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UBC Theses and Dissertations

Greenhouse gas emissions in mining operations : challenges and opportunities in British Columbia, Canada Ballantyne, Sheila Marie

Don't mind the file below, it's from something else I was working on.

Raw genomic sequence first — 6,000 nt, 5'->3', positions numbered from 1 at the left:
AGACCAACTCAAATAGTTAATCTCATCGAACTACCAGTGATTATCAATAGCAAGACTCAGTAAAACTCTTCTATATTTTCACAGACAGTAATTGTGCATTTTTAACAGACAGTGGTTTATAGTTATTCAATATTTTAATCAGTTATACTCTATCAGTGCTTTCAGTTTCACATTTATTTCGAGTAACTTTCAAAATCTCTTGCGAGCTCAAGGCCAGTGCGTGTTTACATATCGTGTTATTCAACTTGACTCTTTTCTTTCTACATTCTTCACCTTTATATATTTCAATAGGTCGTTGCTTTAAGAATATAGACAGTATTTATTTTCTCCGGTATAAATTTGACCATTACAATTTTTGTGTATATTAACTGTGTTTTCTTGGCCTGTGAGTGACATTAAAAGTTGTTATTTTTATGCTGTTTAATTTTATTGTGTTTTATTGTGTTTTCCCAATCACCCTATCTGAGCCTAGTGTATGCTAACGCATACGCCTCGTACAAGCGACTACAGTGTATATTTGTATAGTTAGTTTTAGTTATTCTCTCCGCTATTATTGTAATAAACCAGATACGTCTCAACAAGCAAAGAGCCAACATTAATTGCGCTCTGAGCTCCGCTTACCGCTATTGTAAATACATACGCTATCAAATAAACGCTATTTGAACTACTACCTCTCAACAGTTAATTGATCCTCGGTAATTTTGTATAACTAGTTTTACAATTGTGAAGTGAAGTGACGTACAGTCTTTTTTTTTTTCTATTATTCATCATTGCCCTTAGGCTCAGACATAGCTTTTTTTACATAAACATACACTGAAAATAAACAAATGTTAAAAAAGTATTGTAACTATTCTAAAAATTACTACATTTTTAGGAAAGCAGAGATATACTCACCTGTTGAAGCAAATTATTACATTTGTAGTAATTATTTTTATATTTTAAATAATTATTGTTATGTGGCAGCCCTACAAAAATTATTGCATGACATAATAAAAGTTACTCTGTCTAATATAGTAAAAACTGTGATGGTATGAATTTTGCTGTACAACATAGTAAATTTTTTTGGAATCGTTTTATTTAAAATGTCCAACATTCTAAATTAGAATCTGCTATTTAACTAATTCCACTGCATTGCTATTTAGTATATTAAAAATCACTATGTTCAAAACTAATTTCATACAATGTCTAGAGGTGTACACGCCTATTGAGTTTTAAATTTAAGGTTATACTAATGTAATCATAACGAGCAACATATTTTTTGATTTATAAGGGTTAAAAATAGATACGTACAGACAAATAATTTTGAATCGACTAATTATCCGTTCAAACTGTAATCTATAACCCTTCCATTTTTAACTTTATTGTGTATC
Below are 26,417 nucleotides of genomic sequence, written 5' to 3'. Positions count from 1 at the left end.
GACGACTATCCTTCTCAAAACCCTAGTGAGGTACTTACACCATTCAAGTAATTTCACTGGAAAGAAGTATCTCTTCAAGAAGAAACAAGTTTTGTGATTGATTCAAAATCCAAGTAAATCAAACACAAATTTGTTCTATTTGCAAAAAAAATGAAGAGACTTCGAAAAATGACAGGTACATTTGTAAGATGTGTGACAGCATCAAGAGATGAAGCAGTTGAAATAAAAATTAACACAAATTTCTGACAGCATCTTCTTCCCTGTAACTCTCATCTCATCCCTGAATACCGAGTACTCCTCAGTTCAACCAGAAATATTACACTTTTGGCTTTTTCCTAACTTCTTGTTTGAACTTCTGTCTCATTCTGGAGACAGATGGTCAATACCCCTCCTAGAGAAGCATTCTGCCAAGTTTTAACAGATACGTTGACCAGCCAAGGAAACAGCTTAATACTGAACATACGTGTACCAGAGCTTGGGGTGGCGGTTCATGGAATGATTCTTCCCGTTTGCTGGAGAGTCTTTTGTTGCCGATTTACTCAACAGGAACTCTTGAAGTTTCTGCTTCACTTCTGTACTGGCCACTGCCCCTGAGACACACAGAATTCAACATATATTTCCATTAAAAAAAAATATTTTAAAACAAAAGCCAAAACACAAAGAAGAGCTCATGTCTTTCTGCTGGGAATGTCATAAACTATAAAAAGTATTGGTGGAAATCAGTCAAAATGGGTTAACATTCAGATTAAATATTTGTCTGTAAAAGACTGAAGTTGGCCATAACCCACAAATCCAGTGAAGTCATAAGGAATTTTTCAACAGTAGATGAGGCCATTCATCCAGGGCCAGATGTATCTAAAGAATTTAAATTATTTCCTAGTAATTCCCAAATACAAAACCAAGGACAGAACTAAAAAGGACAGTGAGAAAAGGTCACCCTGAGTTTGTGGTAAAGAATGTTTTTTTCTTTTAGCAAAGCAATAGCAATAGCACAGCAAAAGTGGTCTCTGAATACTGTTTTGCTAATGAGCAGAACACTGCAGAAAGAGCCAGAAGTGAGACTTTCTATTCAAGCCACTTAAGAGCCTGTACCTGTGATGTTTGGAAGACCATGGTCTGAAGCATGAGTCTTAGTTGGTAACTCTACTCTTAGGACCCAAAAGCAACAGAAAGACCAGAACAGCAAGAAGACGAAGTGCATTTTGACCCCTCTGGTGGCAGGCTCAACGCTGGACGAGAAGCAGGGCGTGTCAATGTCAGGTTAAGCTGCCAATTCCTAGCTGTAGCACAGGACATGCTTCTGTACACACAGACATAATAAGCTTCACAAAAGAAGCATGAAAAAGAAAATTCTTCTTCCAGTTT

This research explores how the mining industry of British Columbia is currently managing greenhouse gases (GHG) and seeks to understand regulations designed to limit emissions. The objective is to recommend options and approaches for effective GHG management strategies for the mining industry of British Columbia. Three research approaches are utilised; a review on the current state of GHG policies and technical options, an assessment of how the mining industry is managing GHG issues using content analysis, and modelled scenarios to illustrate some of the influences on overall emissions from a typical mine in British Columbia. This research is initiated through a review on proposed GHG polices with influence on industry in British Columbia. This review also discusses recent trends in GHG and fossil fuel dependency. The options available to meet emissions reductions are outlined, including economic tools and technology adoption. This review is a platform from which the mining industry of British Columbia can move forward in effective GHG management. An analysis of documents published by mining firms operating in British Columbia reveals trends in their reporting of GHG related issues. The hypothesis posed is that while there are no reductions observed in GHG emissions, companies perceive an incentive to release qualitative information on the subject. The results of the analysis show an increase in qualitative reporting related to climate change since 2001, which may be in response to growing public awareness and impending governmental policies. Opportunities for GHG reductions for typical mines in British Columbia are explored using dynamic models. Systematic changes illustrate various scenarios of net emissions over time. It shows that small changes in transport and fuel types can cause significant reductions on mining emissions. This research recommends that mining firms become proactive in response to GHG emissions polices; delayed preparation may result in increased opportunity costs. It suggests operational decisions use predicted GHG prices in cost-benefit analyses. Action now will prepare the mining industry for impending regulations with the added potential benefits of reduced fuel costs and improving environmental performance.

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